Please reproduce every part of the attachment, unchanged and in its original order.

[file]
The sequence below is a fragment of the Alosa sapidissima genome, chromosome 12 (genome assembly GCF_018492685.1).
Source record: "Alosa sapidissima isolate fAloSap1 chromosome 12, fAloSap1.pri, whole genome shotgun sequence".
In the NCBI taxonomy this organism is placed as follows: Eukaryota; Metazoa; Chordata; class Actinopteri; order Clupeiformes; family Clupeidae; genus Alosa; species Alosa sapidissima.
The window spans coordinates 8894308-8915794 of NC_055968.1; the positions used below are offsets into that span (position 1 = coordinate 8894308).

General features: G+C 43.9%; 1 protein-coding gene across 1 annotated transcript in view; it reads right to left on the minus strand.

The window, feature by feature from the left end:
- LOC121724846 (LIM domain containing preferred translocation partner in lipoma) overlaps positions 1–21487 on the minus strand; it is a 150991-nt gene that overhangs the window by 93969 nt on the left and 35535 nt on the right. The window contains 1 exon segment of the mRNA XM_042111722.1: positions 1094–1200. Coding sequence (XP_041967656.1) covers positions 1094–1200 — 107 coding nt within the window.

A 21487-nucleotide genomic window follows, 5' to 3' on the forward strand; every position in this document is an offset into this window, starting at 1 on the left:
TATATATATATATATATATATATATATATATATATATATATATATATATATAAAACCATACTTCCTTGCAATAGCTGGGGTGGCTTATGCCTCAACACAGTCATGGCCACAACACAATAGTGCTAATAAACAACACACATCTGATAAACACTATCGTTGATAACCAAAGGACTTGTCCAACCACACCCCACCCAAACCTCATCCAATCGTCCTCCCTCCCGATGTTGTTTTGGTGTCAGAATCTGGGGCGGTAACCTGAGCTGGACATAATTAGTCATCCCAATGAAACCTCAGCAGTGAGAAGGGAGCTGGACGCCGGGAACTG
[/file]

The sequence below is a fragment of the Alosa sapidissima genome, chromosome 12 (genome assembly GCF_018492685.1).
Source record: "Alosa sapidissima isolate fAloSap1 chromosome 12, fAloSap1.pri, whole genome shotgun sequence".
In the NCBI taxonomy this organism is placed as follows: Eukaryota; Metazoa; Chordata; class Actinopteri; order Clupeiformes; family Clupeidae; genus Alosa; species Alosa sapidissima.
The window spans coordinates 8894308-8915794 of NC_055968.1; the positions used below are offsets into that span (position 1 = coordinate 8894308).

General features: G+C 43.9%; 1 protein-coding gene across 1 annotated transcript in view; it reads right to left on the minus strand.

The window, feature by feature from the left end:
- LOC121724846 (LIM domain containing preferred translocation partner in lipoma) overlaps positions 1–21487 on the minus strand; it is a 150991-nt gene that overhangs the window by 93969 nt on the left and 35535 nt on the right. The window contains 1 exon segment of the mRNA XM_042111722.1: positions 1094–1200. Coding sequence (XP_041967656.1) covers positions 1094–1200 — 107 coding nt within the window.

A 21487-nucleotide genomic window follows, 5' to 3' on the forward strand; every position in this document is an offset into this window, starting at 1 on the left:
TATATATATATATATATATATATATATATATATATATATATATATATATATAAAACCATACTTCCTTGCAATAGCTGGGGTGGCTTATGCCTCAACACAGTCATGGCCACAACACAATAGTGCTAATAAACAACACACATCTGATAAACACTATCGTTGATAACCAAAGGACTTGTCCAACCACACCCCACCCAAACCTCATCCAATCGTCCTCCCTCCCGATGTTGTTTTGGTGTCAGAATCTGGGGCGGTAACCTGAGCTGGACATAATTAGTCATCCCAATGAAACCTCAGCAGTGAGAAGGGAGCTGGACGCCGGGAACTG